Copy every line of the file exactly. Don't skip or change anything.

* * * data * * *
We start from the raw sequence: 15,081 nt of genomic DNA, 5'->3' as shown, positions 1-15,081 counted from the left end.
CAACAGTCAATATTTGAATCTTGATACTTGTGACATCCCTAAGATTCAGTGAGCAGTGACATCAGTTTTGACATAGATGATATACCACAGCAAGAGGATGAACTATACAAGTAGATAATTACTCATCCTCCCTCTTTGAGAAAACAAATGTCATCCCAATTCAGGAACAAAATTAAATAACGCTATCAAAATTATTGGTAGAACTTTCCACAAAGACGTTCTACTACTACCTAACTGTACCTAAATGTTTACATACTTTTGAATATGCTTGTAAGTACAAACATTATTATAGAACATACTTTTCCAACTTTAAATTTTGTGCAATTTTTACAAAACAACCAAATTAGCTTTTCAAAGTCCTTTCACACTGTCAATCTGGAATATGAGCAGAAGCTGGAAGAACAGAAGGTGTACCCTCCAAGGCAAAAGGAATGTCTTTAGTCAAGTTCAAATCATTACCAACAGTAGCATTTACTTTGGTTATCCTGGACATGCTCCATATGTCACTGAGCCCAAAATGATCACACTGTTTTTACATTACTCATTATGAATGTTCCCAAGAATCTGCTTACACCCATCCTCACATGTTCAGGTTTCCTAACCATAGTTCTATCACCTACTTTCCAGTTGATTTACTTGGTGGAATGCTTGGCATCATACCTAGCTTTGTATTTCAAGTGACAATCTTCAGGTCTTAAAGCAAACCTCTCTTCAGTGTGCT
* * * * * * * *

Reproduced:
We start from the raw sequence: 15,081 nt of genomic DNA, 5'->3' as shown, positions 1-15,081 counted from the left end.
CAACAGTCAATATTTGAATCTTGATACTTGTGACATCCCTAAGATTCAGTGAGCAGTGACATCAGTTTTGACATAGATGATATACCACAGCAAGAGGATGAACTATACAAGTAGATAATTACTCATCCTCCCTCTTTGAGAAAACAAATGTCATCCCAATTCAGGAACAAAATTAAATAACGCTATCAAAATTATTGGTAGAACTTTCCACAAAGACGTTCTACTACTACCTAACTGTACCTAAATGTTTACATACTTTTGAATATGCTTGTAAGTACAAACATTATTATAGAACATACTTTTCCAACTTTAAATTTTGTGCAATTTTTACAAAACAACCAAATTAGCTTTTCAAAGTCCTTTCACACTGTCAATCTGGAATATGAGCAGAAGCTGGAAGAACAGAAGGTGTACCCTCCAAGGCAAAAGGAATGTCTTTAGTCAAGTTCAAATCATTACCAACAGTAGCATTTACTTTGGTTATCCTGGACATGCTCCATATGTCACTGAGCCCAAAATGATCACACTGTTTTTACATTACTCATTATGAATGTTCCCAAGAATCTGCTTACACCCATCCTCACATGTTCAGGTTTCCTAACCATAGTTCTATCACCTACTTTCCAGTTGATTTACTTGGTGGAATGCTTGGCATCATACCTAGCTTTGTATTTCAAGTGACAATCTTCAGGTCTTAAAGCAAACCTCTCTTCAGTGTGCT